Shorts Signaling Short-Term Bottom

The number of new shorts being placed has been falling -- a sign to some that the market may be closing in on a bottom, at least for the near term, according to Locatestock.com CEO John Tabacco.

Locatestock.com, which locates stock for short sellers, says its volume from new shorts fell to an average 305.1 million shares last week, and today the number was 301.8 million. The 20-day average had been 316.4 million, 4.6 percent higher than today's volume.

"The trend is clearly away from shorting," says Tabacco.

"It's telling me that it feels like the pressure is off. To me, when we see the markets are up and our volumes are down, that's telling me that maybe it's close to a bottom in stock prices," Tabacco said during the trading day Tuesday -- when the Dow was still registering gains.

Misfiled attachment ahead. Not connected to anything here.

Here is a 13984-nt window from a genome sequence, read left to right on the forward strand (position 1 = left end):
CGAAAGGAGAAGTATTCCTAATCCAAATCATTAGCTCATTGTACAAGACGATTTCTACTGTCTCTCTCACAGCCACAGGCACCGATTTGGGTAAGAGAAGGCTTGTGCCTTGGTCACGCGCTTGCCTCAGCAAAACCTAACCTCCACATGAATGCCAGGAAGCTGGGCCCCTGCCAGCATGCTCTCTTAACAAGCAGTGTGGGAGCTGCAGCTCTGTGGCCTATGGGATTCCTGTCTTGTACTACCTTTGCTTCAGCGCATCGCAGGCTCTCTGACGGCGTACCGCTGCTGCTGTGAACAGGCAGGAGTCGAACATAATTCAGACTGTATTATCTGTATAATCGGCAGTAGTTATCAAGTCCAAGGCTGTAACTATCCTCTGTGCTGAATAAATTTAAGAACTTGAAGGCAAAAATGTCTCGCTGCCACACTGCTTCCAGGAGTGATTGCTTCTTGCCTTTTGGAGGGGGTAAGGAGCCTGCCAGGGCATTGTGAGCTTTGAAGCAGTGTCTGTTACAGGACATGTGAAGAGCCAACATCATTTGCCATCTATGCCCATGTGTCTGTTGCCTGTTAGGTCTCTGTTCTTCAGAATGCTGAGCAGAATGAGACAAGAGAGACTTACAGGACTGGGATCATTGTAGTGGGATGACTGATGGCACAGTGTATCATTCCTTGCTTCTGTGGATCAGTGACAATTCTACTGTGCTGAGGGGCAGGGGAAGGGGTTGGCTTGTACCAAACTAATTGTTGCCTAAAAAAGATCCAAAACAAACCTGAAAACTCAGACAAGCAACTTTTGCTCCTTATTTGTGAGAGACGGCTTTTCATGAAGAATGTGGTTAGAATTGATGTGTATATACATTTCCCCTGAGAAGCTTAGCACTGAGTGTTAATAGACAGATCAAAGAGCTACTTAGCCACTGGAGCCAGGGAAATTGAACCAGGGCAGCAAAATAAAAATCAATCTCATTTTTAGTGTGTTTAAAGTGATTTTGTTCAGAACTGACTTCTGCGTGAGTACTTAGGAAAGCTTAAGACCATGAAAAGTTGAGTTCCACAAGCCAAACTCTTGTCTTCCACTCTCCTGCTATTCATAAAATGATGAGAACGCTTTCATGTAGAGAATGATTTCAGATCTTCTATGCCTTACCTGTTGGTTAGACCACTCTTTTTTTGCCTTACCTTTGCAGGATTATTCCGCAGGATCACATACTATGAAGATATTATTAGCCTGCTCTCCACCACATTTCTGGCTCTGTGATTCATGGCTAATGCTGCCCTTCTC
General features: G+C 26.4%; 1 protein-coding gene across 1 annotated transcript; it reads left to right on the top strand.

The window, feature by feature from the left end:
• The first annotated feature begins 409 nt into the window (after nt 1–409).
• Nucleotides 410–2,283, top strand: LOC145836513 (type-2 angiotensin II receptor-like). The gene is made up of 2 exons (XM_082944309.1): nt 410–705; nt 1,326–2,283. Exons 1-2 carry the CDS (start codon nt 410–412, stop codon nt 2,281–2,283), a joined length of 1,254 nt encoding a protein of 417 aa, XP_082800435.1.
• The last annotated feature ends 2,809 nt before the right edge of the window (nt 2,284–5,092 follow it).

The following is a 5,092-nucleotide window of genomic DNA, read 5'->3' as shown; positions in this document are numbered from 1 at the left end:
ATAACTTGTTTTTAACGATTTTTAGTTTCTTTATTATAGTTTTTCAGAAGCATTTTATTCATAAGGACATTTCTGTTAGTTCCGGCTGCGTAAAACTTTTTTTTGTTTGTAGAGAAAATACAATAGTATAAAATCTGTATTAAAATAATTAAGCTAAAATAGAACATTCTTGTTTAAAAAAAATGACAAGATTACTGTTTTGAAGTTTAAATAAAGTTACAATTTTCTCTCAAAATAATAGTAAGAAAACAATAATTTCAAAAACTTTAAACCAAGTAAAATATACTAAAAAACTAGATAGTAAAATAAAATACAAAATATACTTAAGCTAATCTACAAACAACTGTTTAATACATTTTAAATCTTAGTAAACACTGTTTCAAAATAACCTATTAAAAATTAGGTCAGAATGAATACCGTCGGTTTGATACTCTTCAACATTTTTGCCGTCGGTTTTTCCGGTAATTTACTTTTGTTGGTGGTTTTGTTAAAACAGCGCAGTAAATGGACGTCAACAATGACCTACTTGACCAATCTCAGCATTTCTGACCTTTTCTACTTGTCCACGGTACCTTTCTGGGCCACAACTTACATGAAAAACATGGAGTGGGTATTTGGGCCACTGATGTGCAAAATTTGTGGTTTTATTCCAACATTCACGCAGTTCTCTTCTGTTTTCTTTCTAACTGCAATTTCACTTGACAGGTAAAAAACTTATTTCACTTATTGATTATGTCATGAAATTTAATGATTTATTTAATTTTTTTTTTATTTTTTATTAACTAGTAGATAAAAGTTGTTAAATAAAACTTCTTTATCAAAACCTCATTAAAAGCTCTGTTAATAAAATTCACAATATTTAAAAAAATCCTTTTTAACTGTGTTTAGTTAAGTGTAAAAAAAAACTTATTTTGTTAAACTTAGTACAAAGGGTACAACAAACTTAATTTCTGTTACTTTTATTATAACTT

"They're still taking pot shots at names that are overvalued and they're not across the board shorting everything," he said.

This drop in volume comes after January, when Locatestock saw one of its heaviest volume days in three months on Jan. 30. The 20-day average volume on that date was 325 million.

"I don't think the bears have run for the hills for the winter, but for right now they are seeing a bottom, and there might be some short-term opportunities to bounce," Tabacco said.

Among the stocks shorts were most interested in last week were bond insurers Ambac and MBIA, and the iShares MSCI Emerging Markets ETF .

Questions? Comments? marketinsider@cnbc.com

  • Patti Domm

    Patti Domm is CNBC Executive Editor, News, responsible for news coverage of the markets and economy.

  • Bob Pisani

    A CNBC reporter since 1990, Bob Pisani covers Wall Street from the floor of the New York Stock Exchange.

  • Sharon Epperson

    CNBC's Senior Personal Finance Correspondent

  • JeeYeon Park

    JeeYeon Park is a writer for CNBC.com. Follow her on Twitter: @JeeYeonParkCNBC

  • Rick Santelli

    Rick Santelli joined CNBC Business News as an on-air editor in 1999, reporting live from the floor of the Chicago Board of Trade.

  • Peter Schacknow

    Senior Producer at CNBC's Breaking News Desk.